Need insurance for a building with an old roof ASAP!

9 Replies

I am 90% through the entire process of purchasing my first 2 properties, but I have hit a MAJOR hurdle.  While performing the inspections, we found out that the roofs are old and needs to be replaced within the next 3 years.  My plan was to fix both roofs within 12mths.  I did not believe this would stop the sale, until the lender refused to honor the loan, until I fix the roofs on property that I do not own. The seller reduced the price of sale, but will not replace the roofs; placing me in a position of chasing my tail.

I've searched for insurance companies for the past 4 days, to no avail.  They've all stated that I cannot receive insurance until I fix the roofs, but I also cannot receive the loan to purchase the property either.  Are there any Insurance companies willing to insure properties with an aging roof, long enough to be fixed within 2 months?

Have you considered asking the lender if they'd allow a scenario where the seller raised the price of the sale back up to allow an escrow kept for roof replacement?  If you have it invoiced, scheduled, and paid for at settlement or escrow payment at settlement, perhaps the lender and the insurance company may allow it?  Now that seller knows he's not going to be able to find a buyer if they need a loan without providing a new roof, he might be willing to play along.

What you can do is escrow the funds to replace the roof and/or get a surety bond to guarantee a replacement and make the roof replacement part of the closing agreement. That will satisfy some lenders. If the deal does not close, you get your escrowed funds back and if it does close, the funds go towards replacing the roof. This is not uncommon. I did it recently on a home that required major mechanical renovations. If the lender does not accept it, you will need a bridge loan.

Thank you @Jeff Willis .  I will look into a Surety Bond.

@Lynn M.  I actually had that process in mind, but I was not sure of the seller's willingness. If they want to sell their properties, I believe that this flexibility will be needed. Thank you.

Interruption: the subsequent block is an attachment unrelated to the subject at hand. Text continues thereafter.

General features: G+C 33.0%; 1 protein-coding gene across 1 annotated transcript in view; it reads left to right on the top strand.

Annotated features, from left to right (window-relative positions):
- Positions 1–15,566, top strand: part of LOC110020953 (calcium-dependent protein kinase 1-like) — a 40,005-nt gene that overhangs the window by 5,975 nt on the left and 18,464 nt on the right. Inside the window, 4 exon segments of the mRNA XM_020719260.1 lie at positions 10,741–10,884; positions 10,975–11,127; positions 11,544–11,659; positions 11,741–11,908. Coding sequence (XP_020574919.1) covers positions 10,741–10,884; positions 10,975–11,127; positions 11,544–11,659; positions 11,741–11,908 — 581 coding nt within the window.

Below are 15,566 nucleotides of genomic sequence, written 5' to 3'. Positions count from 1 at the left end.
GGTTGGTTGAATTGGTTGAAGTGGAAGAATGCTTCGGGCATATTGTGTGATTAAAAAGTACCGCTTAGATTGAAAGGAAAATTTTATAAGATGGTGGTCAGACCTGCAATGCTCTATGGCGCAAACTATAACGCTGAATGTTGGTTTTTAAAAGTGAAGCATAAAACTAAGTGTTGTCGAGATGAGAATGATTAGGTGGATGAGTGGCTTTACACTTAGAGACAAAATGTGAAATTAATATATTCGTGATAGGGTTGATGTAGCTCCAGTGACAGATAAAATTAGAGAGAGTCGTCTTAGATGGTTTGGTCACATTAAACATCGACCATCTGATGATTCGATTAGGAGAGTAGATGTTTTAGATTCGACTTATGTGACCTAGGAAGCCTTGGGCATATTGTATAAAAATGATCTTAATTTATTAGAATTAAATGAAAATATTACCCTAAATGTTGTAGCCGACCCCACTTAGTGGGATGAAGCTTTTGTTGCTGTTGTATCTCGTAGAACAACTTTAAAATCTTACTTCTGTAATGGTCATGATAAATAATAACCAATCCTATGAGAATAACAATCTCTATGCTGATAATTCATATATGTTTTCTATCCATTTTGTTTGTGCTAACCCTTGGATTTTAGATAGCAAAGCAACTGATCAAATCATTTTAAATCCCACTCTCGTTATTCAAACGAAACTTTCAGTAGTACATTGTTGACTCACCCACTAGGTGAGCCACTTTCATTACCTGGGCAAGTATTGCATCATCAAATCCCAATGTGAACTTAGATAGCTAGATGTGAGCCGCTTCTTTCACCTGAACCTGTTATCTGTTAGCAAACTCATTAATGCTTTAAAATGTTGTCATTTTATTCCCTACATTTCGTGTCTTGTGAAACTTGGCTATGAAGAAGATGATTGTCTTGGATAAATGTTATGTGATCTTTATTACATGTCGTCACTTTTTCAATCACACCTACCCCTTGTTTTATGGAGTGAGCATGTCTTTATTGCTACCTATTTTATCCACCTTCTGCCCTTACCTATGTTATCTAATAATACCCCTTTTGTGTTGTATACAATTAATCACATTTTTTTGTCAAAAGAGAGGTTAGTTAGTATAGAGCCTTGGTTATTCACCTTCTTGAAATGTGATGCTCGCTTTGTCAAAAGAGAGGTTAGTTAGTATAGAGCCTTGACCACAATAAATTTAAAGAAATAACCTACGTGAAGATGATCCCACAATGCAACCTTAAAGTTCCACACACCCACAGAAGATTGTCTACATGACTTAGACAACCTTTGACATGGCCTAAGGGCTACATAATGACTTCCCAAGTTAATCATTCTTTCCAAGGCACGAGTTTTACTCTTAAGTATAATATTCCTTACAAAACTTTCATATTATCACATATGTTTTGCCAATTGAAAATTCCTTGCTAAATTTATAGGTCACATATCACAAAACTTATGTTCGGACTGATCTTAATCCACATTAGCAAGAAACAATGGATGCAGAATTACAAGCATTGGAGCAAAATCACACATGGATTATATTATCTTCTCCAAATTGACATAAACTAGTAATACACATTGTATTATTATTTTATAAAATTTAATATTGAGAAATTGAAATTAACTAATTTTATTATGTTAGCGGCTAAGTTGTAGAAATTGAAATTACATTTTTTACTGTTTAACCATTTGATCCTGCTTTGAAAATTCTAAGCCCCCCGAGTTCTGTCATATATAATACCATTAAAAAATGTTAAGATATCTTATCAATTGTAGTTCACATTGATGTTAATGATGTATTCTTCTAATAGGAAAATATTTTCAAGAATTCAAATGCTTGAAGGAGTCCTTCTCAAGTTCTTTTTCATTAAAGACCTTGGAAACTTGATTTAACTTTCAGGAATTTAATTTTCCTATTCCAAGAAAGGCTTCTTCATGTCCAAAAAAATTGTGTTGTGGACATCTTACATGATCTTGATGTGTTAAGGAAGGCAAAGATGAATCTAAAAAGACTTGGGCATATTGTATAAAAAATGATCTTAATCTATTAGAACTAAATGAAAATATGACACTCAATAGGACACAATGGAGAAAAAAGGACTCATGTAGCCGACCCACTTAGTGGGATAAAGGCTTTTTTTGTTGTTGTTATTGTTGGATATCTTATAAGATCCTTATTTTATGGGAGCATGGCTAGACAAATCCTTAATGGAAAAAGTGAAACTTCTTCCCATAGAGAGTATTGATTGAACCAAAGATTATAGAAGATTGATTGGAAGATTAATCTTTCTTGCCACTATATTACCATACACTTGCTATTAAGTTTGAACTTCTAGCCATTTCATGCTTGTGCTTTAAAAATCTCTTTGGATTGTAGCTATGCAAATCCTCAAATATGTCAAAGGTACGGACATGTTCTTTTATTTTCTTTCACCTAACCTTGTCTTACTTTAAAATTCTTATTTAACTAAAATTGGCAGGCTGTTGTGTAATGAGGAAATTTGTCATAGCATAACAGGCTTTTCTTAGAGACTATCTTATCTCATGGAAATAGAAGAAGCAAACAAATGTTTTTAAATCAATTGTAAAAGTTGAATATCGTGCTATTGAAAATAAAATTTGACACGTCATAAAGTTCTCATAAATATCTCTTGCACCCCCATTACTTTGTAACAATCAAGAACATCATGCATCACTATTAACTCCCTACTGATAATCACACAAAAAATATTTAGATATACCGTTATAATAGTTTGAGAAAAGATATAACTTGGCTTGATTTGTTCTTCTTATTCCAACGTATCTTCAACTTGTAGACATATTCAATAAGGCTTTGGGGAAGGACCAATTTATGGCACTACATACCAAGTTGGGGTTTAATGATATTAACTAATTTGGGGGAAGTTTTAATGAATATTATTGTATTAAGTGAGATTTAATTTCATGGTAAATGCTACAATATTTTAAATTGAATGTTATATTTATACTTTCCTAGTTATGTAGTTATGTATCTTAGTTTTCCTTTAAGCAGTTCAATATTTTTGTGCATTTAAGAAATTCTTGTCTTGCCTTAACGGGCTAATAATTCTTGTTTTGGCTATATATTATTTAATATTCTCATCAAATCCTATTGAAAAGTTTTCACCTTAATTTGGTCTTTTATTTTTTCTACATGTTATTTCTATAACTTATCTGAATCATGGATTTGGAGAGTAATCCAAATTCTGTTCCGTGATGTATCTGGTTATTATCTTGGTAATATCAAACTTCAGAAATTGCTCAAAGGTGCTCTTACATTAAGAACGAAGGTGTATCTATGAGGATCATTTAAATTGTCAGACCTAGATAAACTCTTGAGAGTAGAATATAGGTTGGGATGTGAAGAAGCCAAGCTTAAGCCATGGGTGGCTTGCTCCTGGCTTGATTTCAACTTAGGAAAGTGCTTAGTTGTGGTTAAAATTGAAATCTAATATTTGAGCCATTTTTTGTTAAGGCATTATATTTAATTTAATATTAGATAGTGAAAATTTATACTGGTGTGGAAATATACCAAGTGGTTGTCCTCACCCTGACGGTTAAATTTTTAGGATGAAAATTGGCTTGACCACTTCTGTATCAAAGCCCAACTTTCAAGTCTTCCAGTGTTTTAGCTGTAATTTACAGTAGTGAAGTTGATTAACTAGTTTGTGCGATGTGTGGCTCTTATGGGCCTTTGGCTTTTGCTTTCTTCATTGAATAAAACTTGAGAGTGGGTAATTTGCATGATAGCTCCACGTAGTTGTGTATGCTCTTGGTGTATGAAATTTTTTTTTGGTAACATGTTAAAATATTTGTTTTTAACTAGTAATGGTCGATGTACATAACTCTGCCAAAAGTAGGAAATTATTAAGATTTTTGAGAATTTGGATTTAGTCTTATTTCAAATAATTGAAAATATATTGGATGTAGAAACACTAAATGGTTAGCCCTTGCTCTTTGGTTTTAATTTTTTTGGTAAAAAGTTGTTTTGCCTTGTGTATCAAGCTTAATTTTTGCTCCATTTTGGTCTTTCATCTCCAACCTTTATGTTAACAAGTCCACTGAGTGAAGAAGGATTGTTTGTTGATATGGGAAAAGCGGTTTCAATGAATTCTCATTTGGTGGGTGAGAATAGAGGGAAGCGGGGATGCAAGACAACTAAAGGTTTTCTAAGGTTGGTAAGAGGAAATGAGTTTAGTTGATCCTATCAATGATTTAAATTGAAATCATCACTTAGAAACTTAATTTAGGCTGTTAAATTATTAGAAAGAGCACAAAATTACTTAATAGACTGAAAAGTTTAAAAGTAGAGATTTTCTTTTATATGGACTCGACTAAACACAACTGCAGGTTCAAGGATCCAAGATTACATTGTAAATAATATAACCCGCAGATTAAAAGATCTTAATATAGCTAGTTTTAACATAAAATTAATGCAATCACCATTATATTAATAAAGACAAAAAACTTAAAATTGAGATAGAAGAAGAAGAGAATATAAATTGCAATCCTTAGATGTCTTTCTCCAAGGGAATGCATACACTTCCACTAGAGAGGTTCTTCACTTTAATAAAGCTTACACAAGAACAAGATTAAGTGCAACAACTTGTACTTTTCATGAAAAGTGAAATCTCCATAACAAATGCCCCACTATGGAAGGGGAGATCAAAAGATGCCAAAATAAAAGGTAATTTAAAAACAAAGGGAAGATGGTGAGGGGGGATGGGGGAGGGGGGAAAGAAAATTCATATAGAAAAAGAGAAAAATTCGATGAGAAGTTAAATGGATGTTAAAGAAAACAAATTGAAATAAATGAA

California has CFP, California Fair Plan, insurance for worse off properties that are harder to insure. Not sure what state you are transacting in but maybe there is a sister-plan in that state. If you get a construction loan, the rehab is inherent with the loan so the roof is a non-issue.

We have a couple of properties that do not have roof coverage. One was because on the close the large workshop had a leaking roof. We insured without coverage as the CFD guy was a roofer & it was repaired & he proceeded to roof the apartments & the small warehouse. That was 7 years ago & to this day no roof coverage.

Another was a very large older home we closed on in 2005 that had a distinctive sagging roof line over the rear 1200 sq ft addition. The roof tile was all new but we couldn't justify the expense to tear out the 1870's era 4x12 slightly sagging ridge beam. We opted for coverage without the roof & we still have the coverage with that exclusion to this day.

On another property we did have roof coverage & a large limb from somewhere nearby went through it after a bad windstorm, the carrier would NOT cover it.

Then again these properties are free & clear so we do not have mortgage underwriters to bother us.

Thank you @Pat L.   I am definitely in a different ballgame as yourself, because these properties will be bought using a lender.  Since the ordeal of 08, we all know how particular their processes has become; therefore I have to play the game.  Thanks again.